METAIRIE, La. -- Drew Brees “absolutely” remembers Ronald Curry's heyday as one of the biggest high school stars of his era in the late 1990s.
“I remember seeing him in the McDonald’s dunk competition, like, ‘Oh my gosh, who is this guy?’” Brees said of Curry, who not only was the MVP of that McDonald’s all-star game but was also widely recognized as the national high school football player of the year after quarterbacking his Hampton High School team to three state titles in Virginia.
Michael Thomas also knew about Curry’s legendary high school exploits long before Curry became his mentor as a receivers coach with the New Orleans Saints over the past four years.
Thomas was a huge Allen Iverson fan growing up, so he has heard the tales about Iverson, Curry and Michael Vick tearing it up at neighboring schools in coastal Virginia. Curry was actually the most highly touted of all of them, a rare Parade All-American in both sports who went on to play both quarterback and point guard at North Carolina to middling success.
Other Saints such as Teddy Bridgewater and Cameron Jordan knew Curry as a receiver for the Oakland Raiders, with whom he carved out a decent seven-year career from 2002 to '08.
Still others admit that they had never actually heard of Curry, who joined the Saints staff as a quality control coach in 2016 before being shifted to assistant receivers coach in 2017 and promoted to receivers coach this season (a title Sean Payton said helped fend off interest from other teams).
“I didn’t know, I didn’t know,” running back Alvin Kamara said. “But I found out after the fact when I got here. And I know he’s the s---."
It’s kind of crazy to think someone who was a bigger high school star than Brees, Kamara, Thomas or Jordan is now operating almost incognito in his second career.
But it’s also impressive to see Curry’s willingness to grind from the ground up, spending three years as head football coach and athletic director at Mooresville Christian Academy in North Carolina before landing an entry-level NFL job on Jim Harbaugh’s staff with the San Francisco 49ers in 2013.
“The thing is, you always start at the bottom. Before anyone knew Ronald Curry, I was still Ronald Curry -- just nobody knew about me. So it was the same grind,” said Curry, who turned 40 in May and has aspirations to become a quarterbacks coach, coordinator and possibly head coach. “I’ve always had the mindset of work hard, control what you can control, and you always write your own story. And I’ve always prepared that way, even when I was the star. That stuff never changed my approach.
“And for me, this is just the beginning of a long career.”
Curry said he always knew he wanted to get into coaching because he liked teaching and mentoring kids. But he wasn’t really seeking an NFL job until Harbaugh -- his former position coach with the Raiders -- asked him to help mentor another college quarterback whom they were thinking of transitioning to wide receiver, B.J. Daniels.
In San Francisco, Curry worked under receivers coach John Morton. When Morton later went to work for the Saints, he brought Curry with him.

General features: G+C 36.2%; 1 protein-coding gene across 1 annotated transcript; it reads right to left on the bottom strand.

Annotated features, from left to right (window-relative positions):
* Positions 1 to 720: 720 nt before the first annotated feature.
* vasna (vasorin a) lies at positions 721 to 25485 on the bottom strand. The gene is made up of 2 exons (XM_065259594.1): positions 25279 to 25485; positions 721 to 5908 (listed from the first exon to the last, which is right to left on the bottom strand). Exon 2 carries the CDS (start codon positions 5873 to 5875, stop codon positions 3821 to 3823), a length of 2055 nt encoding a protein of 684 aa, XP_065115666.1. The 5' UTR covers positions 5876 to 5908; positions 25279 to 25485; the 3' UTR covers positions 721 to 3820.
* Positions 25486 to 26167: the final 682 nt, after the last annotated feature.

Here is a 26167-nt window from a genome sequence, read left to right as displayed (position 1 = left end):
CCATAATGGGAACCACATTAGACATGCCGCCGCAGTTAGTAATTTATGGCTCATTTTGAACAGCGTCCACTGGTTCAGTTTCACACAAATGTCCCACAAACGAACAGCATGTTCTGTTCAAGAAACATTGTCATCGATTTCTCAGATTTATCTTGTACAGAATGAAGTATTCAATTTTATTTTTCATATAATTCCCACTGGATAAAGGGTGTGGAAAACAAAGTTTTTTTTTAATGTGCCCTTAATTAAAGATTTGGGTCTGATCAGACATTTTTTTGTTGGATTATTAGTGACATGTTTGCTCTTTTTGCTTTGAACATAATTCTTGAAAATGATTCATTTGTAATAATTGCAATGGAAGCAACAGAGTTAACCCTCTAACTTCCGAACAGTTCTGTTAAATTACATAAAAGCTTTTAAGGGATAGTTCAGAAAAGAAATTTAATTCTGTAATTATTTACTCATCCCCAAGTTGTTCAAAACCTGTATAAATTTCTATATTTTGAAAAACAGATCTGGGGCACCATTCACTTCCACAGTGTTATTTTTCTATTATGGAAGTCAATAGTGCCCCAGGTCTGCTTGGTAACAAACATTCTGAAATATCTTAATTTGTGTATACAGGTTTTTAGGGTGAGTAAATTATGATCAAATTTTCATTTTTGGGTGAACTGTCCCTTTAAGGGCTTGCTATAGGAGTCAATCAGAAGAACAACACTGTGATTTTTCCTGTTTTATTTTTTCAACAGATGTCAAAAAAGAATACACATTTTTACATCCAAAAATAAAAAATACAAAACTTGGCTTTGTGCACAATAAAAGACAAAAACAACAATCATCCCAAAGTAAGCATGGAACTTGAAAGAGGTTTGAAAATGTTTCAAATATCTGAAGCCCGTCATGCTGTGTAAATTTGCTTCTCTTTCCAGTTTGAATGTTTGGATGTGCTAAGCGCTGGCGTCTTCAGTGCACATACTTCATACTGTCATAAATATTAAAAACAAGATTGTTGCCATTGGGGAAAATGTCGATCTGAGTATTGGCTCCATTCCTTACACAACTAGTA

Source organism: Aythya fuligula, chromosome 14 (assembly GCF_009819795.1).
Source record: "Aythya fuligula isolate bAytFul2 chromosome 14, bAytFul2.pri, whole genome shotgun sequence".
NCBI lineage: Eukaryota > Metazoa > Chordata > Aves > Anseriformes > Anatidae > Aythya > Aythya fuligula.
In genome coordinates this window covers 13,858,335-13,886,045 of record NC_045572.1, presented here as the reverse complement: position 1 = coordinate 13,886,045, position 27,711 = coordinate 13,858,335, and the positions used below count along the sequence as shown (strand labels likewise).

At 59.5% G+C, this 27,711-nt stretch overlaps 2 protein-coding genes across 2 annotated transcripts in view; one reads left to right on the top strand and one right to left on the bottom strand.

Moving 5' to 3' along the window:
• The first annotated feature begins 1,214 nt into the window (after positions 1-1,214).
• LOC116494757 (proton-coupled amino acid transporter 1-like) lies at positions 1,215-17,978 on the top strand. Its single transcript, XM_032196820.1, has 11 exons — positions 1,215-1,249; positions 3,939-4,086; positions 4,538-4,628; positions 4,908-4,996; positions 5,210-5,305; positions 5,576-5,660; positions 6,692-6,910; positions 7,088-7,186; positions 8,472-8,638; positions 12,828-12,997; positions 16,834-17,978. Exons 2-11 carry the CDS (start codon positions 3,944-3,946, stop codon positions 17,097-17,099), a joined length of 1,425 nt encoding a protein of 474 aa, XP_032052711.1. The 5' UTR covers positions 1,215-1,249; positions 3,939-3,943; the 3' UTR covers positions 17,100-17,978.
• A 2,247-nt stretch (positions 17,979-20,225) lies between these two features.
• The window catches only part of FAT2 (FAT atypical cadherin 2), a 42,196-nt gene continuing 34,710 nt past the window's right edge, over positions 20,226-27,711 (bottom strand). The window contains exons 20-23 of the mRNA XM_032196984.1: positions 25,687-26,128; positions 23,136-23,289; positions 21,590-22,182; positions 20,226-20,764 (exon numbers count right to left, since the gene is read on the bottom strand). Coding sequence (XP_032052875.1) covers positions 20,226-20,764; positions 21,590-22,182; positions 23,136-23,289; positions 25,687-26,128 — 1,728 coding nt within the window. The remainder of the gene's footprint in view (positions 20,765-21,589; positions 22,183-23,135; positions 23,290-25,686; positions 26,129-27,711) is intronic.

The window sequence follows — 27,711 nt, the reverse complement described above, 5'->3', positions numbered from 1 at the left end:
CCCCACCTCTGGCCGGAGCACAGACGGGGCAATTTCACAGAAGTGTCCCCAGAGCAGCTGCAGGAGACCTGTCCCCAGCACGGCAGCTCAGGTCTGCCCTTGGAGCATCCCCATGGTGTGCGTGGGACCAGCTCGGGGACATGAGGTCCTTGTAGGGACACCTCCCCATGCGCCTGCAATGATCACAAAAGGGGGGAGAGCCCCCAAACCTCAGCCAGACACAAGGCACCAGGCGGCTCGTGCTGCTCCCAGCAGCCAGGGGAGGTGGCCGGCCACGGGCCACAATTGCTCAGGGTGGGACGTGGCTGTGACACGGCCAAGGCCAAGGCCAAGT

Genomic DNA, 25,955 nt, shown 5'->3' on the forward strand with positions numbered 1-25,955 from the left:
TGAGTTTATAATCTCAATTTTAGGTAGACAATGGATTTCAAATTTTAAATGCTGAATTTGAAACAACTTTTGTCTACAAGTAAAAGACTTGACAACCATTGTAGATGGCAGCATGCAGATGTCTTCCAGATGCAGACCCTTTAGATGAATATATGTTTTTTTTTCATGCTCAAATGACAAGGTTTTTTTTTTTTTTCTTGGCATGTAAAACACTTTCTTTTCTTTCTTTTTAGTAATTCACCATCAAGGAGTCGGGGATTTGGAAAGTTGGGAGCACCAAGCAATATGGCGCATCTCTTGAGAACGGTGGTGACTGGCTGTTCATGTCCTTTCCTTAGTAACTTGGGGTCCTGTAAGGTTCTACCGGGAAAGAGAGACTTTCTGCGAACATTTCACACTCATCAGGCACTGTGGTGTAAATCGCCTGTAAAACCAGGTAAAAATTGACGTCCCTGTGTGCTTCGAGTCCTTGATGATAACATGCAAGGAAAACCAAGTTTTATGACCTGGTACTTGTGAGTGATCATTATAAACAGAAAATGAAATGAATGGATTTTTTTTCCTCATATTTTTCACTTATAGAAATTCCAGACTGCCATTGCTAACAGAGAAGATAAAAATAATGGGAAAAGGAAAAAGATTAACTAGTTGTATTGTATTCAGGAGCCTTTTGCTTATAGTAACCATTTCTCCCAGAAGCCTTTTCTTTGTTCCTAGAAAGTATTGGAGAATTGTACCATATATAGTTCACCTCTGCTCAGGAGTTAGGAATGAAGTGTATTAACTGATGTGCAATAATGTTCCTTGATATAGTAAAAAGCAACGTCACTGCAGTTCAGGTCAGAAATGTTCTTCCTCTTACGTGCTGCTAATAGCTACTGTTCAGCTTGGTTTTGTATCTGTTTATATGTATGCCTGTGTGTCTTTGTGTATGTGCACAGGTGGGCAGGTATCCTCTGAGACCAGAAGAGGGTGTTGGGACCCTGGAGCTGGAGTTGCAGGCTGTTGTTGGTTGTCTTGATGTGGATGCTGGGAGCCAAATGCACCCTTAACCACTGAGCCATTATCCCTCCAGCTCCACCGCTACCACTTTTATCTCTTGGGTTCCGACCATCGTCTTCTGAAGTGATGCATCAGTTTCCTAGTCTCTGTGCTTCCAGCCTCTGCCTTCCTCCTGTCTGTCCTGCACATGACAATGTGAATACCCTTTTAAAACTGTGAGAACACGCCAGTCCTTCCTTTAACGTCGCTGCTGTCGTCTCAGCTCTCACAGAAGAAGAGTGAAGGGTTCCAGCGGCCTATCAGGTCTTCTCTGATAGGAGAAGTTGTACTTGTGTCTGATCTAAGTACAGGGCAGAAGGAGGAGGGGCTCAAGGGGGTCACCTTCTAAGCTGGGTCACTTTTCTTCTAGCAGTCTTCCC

Now Curry works in tandem with veteran Saints receivers coach Curtis Johnson, who was promoted to senior offensive assistant this year. There’s a bit of an odd-couple feel to them, given that Johnson is well-known for his vocal chops that can be heard across the practice fields.
“I’m more of an explainer. But that’s what I’m really learning most is just when to be vocal, when to really get on ‘em,” said Curry, who thinks his history as a quarterback is one of his greatest assets because he can see “the big picture.”
“Once you’re a quarterback, you always think that way. You can see it unfold,” he said.
Johnson praised Curry as “a super smart guy” with a “tremendous, tremendous brain.”
“He definitely should be a coordinator in this league, if not a head coach, because he understands the game from a different perspective, being in both football and basketball,” Johnson said. “I think the guy is a superstar waiting to happen.”
Curry’s players also say they appreciate the way he can relate to them as both a former receiver and, as Brees said, “somebody who has been in the spotlight.”
“The most challenging job that coaches have with players is the ability to relate,” Brees said. “So when you have a guy that’s been there, done that, I think that’s a good thing.”
“Sometimes you hear, ‘Oh, he played. That makes him a better coach.’ But it doesn’t always," receiver Austin Carr said. "I’ve had former players coach that are not great coaches. R.C. knows the grind. I think he knows the X's and O's. And he knows how to 'custom coach' a player.
“His ability to customize his points and tips for us is really good. He’s also very detailed -- and that’s something that can’t be overlooked.”
The one thing Curry hasn’t been able to do, unfortunately, is school his players on the basketball court. Sadly, he admitted that he was never a great 3-point shooter. And as Jordan was quick to remind with some friendly trash talk, Curry was cold on a day when he lost a 3-point shooting contest a couple years ago (he thinks former QB Luke McCown beat him).
“I was a scorer. I never claimed to be a shooter. But I claimed to get the ball in the bucket,” said Curry, who said he doesn’t boast too much when the topic turns to basketball -- as it often does in NFL locker rooms. “I just say, ‘Google it.’ I got that hardware to back it up.”